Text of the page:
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Town Meeting ‘10 Session 4

I take notes during Town Meeting. They are not official in any way. As I listen to people speak, I type notes. I’m sure that, at times, I mishear or misunderstand the speaker, but my notes represent what I hear at the time. I then publish the notes every night after the meeting. I do go back and make a few edits as errors are pointed out to me.

I do not try to reproduce my entire notes for this online version. Sometimes I relay a quote from a specific speaker. Most of the time I only summarize the discussion. At points I give a purely personal opinion; those are clearly labeled like this: Personal note

8:05 start time.

Town Meeting Member Jane Howard played the national anthem.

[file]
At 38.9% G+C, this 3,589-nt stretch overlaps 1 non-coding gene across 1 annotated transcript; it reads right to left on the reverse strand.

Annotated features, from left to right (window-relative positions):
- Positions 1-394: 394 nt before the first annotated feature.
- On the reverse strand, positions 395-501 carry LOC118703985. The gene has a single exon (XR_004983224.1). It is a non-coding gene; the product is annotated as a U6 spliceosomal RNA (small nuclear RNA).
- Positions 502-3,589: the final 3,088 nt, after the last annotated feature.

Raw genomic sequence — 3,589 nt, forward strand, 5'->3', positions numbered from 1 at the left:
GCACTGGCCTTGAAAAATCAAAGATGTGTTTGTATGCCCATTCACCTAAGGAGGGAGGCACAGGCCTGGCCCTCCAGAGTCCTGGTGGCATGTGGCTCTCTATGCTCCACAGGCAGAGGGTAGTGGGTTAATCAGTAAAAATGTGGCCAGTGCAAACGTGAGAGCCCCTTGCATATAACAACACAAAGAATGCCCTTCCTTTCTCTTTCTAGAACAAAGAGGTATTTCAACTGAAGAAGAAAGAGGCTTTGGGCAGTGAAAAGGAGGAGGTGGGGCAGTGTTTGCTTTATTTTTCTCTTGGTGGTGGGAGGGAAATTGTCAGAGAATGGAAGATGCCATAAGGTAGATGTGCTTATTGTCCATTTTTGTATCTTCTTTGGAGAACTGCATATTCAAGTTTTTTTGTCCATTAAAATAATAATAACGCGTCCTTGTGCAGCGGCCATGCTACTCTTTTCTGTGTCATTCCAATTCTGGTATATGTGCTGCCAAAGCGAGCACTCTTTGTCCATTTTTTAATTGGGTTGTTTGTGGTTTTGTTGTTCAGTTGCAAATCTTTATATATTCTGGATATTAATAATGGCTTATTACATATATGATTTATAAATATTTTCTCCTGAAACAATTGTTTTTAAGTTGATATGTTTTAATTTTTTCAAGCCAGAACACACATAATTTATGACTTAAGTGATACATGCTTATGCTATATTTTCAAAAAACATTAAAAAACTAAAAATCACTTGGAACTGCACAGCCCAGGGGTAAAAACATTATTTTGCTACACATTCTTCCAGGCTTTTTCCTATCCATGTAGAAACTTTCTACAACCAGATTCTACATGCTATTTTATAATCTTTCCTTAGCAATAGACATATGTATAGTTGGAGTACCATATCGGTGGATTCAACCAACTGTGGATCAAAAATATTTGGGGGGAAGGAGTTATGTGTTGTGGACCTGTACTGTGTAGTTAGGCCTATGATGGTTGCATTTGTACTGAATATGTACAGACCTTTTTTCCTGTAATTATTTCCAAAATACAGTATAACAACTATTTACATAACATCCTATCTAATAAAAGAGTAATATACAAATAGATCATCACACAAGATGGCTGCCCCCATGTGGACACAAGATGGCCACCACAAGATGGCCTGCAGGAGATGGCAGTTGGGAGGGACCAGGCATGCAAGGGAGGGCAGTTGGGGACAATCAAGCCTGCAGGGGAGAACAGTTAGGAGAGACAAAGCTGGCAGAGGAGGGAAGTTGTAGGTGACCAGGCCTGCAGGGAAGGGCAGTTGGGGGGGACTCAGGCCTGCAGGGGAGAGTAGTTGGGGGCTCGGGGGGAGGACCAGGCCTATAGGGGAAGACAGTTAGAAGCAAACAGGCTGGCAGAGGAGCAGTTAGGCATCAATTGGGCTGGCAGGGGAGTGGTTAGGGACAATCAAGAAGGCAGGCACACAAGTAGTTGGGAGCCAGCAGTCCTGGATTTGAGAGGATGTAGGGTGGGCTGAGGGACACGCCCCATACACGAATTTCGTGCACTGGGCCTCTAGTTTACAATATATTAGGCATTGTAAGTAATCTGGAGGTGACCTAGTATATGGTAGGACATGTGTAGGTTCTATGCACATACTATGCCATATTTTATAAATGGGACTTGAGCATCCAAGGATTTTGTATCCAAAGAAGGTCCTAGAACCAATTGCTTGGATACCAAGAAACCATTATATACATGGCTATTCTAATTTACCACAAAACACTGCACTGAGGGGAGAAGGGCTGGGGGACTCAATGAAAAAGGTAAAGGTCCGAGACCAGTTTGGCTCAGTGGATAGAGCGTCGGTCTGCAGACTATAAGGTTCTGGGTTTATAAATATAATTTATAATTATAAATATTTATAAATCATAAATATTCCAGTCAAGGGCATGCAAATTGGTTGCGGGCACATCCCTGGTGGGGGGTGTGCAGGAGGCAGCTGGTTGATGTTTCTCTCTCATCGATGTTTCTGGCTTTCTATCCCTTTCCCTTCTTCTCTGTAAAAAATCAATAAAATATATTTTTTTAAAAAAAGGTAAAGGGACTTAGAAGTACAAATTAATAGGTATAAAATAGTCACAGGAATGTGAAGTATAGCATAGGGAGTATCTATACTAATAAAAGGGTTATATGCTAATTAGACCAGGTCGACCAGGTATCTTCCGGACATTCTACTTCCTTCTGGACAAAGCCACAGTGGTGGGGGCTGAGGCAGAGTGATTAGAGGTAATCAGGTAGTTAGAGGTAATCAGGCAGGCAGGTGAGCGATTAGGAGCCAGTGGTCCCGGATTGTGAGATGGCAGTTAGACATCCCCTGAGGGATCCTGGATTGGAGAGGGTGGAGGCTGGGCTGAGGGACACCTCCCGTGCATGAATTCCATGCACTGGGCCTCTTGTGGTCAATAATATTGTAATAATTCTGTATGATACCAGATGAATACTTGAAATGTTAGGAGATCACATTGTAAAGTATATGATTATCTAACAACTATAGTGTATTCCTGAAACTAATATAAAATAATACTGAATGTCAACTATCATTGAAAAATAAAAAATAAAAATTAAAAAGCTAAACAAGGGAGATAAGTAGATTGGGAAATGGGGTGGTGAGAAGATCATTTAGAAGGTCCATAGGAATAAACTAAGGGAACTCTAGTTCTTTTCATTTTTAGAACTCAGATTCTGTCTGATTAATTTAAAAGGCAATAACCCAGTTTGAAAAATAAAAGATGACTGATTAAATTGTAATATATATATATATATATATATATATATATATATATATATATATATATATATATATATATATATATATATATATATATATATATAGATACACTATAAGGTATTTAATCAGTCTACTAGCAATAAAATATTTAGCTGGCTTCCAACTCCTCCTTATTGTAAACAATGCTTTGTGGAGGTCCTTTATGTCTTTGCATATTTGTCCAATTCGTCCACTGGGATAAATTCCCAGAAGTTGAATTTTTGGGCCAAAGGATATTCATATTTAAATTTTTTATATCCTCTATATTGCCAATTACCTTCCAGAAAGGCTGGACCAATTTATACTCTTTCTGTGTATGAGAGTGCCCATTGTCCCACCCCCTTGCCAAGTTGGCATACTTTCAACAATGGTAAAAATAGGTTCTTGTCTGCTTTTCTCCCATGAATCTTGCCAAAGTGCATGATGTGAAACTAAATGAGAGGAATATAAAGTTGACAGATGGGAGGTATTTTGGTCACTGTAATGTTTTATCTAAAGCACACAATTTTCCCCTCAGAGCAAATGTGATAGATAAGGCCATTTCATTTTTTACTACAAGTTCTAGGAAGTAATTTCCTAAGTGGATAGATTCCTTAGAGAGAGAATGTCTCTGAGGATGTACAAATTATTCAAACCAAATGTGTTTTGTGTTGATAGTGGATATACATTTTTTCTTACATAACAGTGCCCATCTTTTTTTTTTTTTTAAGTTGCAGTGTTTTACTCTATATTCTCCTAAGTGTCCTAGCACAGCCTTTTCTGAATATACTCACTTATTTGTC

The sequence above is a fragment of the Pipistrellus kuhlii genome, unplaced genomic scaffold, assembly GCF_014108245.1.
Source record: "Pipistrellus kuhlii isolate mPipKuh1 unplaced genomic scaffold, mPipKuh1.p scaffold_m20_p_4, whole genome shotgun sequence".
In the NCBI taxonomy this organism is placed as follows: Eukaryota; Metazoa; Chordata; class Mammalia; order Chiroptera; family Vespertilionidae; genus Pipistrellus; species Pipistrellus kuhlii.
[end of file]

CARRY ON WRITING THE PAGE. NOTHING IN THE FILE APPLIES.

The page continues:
Town Moderator John Leone lectured everyone and specifically the Board of Selectmen for not having votes ready for town meeting, forcing lots of postponements. Selectman Greeley was clearly displeased and spoke in the Board’s defense.

We’ll return on May 10 for our next session.

Article 3 taken from the table (belatedly – we almost forgot to take it off the table).

  • Al Tosti – make sure you look at the Town Manager’s Financial Plan for 2011 online.
  • Carol Kowalski – May 13 7:30-9 in Town Hall auditorium there will be a hearing on the feasability of reconstruction of Cook’s Hollow Conservation Area.
  • Diane Mahon thanked town and school employees for helping the town get through the water crisis.
  • Bob Tosi – US Postal Service food drive on Saturday, leave out non-perishables.
  • Charlie Foskett – Capital Planning Committee report is delivered. He also asked that the meeting act on the capital plan (Articles 53 and 54) on the same day as the Special Town Meeting. The Special Town Meeting has two capital articles, and it makes sense to do the regular capital articles and the special capital articles together.  This is a key announcement – if you’re a Town Meeting Member, I hope you heard it.  Be ready to discuss the capital budget!